Need to Know
08 : 02 : 23

Burberry unveils creative vision rooted in British heritage, Mercedes-Benz gets driverless system approval in US and the unsustainably high cost of air travel.

Under new chief creative officer Daniel Lee, Burberry is unapologetically British

Burberry. Photography and film by Tyrone Lebon, UK
Burberry. Photography and film by Tyrone Lebon, UK
Burberry. Photography and film by Tyrone Lebon, UK

UK – Ahead of Daniel Lee’s debut show at Burberry, the brand shared the first creative expression of this next chapter aimed at taking Burberry back to its British heritage, including a new logo, typeface, campaign and ambassadors.

After wiping its Instagram profile clean, Burberry offered a glimpse of the brand’s new direction under new chief creative officer Daniel Lee. The campaign doesn’t reveal new products, but it does signal a creative overhaul that offers an ode to modern Britain, bringing back the brand’s iconic mounted knight symbol and the motto Prorsum (latin for Forward). Shot by Tyrone Lebon, the campaign features a host of diverse faces such as rapper Shygirl and footballer Raheem Sterling, posed against a backdrop of London landmarks.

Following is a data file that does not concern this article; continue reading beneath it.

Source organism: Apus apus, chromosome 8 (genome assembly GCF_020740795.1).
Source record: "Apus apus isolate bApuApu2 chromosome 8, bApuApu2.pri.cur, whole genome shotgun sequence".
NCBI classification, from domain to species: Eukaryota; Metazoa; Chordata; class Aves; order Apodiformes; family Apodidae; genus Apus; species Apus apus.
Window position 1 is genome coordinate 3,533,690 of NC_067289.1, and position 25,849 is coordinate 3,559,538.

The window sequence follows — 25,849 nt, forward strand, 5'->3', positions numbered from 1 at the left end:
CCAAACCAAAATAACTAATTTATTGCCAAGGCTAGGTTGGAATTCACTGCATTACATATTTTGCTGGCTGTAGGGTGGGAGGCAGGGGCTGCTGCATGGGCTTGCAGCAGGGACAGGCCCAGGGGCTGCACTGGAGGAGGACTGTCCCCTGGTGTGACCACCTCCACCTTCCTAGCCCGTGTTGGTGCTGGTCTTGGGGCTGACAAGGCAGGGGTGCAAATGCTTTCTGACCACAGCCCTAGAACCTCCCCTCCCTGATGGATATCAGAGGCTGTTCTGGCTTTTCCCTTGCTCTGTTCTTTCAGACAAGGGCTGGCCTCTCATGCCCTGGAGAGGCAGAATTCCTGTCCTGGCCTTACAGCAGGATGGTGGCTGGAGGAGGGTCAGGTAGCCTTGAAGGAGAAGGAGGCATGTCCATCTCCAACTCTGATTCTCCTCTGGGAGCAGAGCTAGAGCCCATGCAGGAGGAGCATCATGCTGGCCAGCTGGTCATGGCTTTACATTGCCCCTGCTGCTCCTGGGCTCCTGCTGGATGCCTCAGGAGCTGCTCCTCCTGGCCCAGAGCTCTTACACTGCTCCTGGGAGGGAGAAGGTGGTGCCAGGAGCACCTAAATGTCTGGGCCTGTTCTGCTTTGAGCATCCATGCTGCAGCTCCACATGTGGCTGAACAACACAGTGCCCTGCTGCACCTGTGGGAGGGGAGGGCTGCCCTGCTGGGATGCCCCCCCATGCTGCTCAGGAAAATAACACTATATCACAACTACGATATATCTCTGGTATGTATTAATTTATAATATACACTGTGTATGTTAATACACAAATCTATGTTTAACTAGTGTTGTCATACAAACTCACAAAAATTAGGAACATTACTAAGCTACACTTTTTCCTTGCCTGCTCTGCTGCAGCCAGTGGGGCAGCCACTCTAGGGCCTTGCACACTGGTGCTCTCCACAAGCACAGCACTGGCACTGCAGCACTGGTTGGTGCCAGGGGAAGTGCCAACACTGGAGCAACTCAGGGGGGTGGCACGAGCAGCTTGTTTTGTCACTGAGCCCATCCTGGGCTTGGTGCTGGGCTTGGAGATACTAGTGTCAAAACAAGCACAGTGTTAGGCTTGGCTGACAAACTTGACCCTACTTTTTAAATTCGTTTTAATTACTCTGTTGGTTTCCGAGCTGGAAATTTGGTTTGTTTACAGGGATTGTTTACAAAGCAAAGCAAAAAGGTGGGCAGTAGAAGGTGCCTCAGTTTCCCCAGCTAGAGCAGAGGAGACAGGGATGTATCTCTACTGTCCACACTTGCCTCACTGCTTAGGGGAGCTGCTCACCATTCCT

The campaign suggests that Daniel Lee’s Burberry will be more about Burberry than it will be about Lee himself, a strategic move as fashion brands increasingly distance themselves from the era of superstar creative directors, who have traditionally reinforced a cycle of re-inventing brand identity. Keeping Lee’s influence and personal style muted will leave room for Burberry’s roots and iconic codes to shine.